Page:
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Tuesday, March 16, 2010


composition in gray #19

I've been paying attention to my own automatic reactions to gender. The two female cats, Tapo and Caterpillar, I treat one way, and the male, TarBaby, I treat quite another way. It's automatic in me. I catch myself talking to TarBaby the way I'd talk to a male, man or boy. I praise him for being a good hunter and a good jumper. I don't sweet talk with him. With Tapo and Caterpillar I tell them they're my babies, call them my darlins. But not TarBaby. I don't cuddle TarBaby like I do the girls. It's not because they require that I treat them these ways. I've done it since they were kittens.

It's the same with the way we automatically treat children. Little boys get talked to the way we talk to boys, praised for being good at chasing, hitting or catching a ball, taught at an early age how to handle and respect guns, called Little Man, given toy tractors and trucks. Little girls have baby dolls they play mother to. We tell little girls how cute they are, how pretty they are, how charming they are. It's what I tell my girl cats. It's not what I tell TarBaby. It's like from the day we're born and wrapped in either pastel blue or pink we're treated according to our gender and expected of according to gender, named according to gender.

In the big culture we all share, there are two distinctly different cultures living side by side, intermingled every way it can be be done. They are male culture and female culture. Male culture encourages warriors either on the battlefield or football field. In female culture girls learn to dumb themselves down if they want a man's attention. You say, that's perfectly natural. That's right. It is. I just bring this up because I like to entertain my self-delusion that I am sometimes conscious and even make somewhat conscious decisions. You might say the very first thing we learn is our gender. According to Freud, it's our number 1 concern.

In the same house, boys are raised one way, girls another. I've found in later years that my 2 sisters and I didn't know the same parents. Parents, both mother and dad, treated me like a boy, and treated them like girls. It's only come out between us in the last few years that we had very different parents. I think it's fascinating in the way William Faulkner would tell the same story told by maybe 3 different people and it turn out to be 3 different stories.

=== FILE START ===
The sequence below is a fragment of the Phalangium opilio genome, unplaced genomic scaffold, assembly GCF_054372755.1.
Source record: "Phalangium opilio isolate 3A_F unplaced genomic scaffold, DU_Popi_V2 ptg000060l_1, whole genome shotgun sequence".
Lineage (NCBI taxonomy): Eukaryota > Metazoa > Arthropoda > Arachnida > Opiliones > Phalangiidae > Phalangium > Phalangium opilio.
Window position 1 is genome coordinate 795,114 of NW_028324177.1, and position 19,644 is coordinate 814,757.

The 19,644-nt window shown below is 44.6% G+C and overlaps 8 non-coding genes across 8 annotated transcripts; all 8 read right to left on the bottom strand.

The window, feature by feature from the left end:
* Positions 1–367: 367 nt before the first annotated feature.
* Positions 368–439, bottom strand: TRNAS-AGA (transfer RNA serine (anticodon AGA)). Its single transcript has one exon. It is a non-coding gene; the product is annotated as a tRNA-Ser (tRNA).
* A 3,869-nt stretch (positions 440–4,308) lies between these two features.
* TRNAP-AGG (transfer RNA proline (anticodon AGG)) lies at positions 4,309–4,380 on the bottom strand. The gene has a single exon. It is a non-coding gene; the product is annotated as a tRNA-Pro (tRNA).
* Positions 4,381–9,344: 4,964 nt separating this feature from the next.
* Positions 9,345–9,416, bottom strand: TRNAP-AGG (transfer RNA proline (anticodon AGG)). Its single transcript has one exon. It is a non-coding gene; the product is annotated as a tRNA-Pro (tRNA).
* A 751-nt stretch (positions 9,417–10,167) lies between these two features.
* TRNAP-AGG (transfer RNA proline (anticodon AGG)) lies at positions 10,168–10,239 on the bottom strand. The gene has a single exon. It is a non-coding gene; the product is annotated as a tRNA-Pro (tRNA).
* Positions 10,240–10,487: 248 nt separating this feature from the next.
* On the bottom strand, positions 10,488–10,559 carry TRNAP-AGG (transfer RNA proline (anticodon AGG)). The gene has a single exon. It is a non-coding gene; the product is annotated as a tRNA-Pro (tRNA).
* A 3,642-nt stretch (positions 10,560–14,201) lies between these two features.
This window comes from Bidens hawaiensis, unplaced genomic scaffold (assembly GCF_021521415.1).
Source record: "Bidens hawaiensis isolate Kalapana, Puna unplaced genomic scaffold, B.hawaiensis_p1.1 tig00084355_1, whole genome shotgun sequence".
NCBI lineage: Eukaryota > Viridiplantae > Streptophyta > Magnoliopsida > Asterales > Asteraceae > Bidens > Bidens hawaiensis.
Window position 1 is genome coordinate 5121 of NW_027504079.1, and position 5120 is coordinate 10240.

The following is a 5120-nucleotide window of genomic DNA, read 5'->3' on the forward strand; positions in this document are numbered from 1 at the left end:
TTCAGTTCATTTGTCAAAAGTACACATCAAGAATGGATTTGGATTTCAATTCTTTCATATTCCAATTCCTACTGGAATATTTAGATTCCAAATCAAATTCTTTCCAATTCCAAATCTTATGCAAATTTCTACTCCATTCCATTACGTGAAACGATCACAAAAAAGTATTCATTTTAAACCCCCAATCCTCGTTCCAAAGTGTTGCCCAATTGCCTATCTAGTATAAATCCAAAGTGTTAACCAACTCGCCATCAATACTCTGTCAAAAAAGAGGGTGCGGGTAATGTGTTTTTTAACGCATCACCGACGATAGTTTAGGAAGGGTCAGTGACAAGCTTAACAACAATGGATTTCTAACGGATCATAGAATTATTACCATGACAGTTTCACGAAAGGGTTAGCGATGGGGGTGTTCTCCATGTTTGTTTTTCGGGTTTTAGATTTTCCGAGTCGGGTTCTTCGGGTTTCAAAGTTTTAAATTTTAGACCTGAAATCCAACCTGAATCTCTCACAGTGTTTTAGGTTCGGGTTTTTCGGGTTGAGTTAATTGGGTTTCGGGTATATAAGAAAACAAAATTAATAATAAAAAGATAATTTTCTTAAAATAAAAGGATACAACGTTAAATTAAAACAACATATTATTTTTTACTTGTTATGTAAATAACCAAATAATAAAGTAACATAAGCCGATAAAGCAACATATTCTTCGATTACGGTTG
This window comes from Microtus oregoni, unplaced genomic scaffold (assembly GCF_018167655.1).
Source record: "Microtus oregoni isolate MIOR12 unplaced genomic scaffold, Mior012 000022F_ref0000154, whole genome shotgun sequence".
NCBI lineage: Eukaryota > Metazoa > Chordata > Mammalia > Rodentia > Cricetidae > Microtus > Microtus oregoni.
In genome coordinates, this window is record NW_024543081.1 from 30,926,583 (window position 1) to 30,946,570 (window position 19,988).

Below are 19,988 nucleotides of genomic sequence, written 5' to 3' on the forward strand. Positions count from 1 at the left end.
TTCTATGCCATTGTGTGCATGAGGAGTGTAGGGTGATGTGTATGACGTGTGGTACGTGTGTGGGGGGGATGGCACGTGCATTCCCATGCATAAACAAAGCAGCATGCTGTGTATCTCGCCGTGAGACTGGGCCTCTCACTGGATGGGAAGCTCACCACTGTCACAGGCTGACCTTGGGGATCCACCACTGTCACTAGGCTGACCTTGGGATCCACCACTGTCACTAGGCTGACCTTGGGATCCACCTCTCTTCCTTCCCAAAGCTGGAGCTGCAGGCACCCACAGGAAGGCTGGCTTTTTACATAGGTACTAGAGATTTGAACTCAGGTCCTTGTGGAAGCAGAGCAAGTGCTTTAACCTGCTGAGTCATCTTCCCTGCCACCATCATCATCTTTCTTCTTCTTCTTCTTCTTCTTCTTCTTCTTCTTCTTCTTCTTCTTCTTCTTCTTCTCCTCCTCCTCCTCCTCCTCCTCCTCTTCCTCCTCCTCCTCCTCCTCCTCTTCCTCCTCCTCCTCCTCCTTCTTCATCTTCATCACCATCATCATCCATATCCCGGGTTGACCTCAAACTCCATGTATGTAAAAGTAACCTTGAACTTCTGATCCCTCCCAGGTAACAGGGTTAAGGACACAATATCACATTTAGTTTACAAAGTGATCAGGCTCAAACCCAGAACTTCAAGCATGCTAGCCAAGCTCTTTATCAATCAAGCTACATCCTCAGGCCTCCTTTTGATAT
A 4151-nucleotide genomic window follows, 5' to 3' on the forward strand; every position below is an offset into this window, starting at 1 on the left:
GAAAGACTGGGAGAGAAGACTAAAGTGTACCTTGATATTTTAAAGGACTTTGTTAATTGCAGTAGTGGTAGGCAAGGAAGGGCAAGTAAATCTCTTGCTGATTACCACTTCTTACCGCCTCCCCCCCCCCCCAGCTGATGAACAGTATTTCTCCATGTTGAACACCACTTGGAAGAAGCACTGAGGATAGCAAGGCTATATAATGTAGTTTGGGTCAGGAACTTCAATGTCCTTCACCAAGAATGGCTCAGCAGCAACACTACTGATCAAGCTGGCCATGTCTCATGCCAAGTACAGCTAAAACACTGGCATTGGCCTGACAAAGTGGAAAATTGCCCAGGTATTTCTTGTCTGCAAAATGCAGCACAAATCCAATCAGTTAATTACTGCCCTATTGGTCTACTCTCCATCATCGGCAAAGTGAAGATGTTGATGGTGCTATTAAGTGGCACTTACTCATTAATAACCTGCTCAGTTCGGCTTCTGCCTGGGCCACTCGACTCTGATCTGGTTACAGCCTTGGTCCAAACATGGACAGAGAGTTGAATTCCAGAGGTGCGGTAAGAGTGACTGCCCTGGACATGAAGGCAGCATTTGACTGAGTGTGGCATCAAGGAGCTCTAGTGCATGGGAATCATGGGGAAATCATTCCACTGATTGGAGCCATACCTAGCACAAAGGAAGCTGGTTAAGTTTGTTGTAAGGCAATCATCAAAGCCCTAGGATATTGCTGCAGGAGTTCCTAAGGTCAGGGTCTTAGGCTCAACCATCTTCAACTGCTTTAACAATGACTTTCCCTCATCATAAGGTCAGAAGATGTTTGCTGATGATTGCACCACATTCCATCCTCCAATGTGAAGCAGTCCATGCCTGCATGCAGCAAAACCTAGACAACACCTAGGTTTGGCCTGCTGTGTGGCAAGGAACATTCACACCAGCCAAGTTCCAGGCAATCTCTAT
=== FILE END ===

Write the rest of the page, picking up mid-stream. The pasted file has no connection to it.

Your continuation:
I can't get out of my mind the little girl I saw yesterday with the light gone out of her child eyes. The Stanley Brothers song comes to mind of the woman sitting at the bar who's more to be pitied than scolded. I don't know the divine plan for the girl's life. Don't know anything about her. But I saw pain, the depth of which can only come from one place. It's one of those many times it is necessary to have a word with self, a reminder that I can't take care of other people's stuff that is no business of mine any way you look at it. To persist would be the way of the control freak. And it could create complications out of control. Best to let it be. For all I know, she didn't sleep well the night before and was sleepy. What I felt was triggered by my own imagination.

Part of why my heart was so moved by what I took for pain in her demeanor and eyes was she's a girl. It's not right for girls to suffer. But they do. We, every one of us, have learned to live with our own inner pains that are with us all the time. My impulse was to save a little girl from feeling pain, a little girl who should be pretty and cute and charming, not hurting inside. I don't know how I'd have felt if this had been a little boy. Suck it up, kid, hold it inside, little man. I know I wouldn't say that, but I have an idea it would lean in that direction, though I really know better than to say one way or another. I wouldn't know what to do, but be kind to the kid and treat him with respect. That's all I could do for the girl too. I believe I would feel the same compassion for either girl or boy.

For one thing, it tears me up to see a woman cry. When I see a man cry, I tend to think, Get over it. That's definitely a gender response. Boys and men tend to be competitive with each other. Girls and women tend to be competitive with each other too, though not always. That's one thing we have in common. TarBaby just now jumped up here onto the desk. I said, "Hey, my friend." He's different since he returned from 3 weeks in the cage at the vet's. He learned meditation there. He has a position he hunkers down into and he sits perfectly still gazing straight ahead with eyes open. Sometimes he'll have his nose an inch or less from the wall. He goes around to shelves up high he can jump to where there is only enough room for him to hunker down and meditate. It helps him pass the time in the house when he'd rather be outside hunting, but the dogs keep him indoors. TarBaby has discovered inner stillness.

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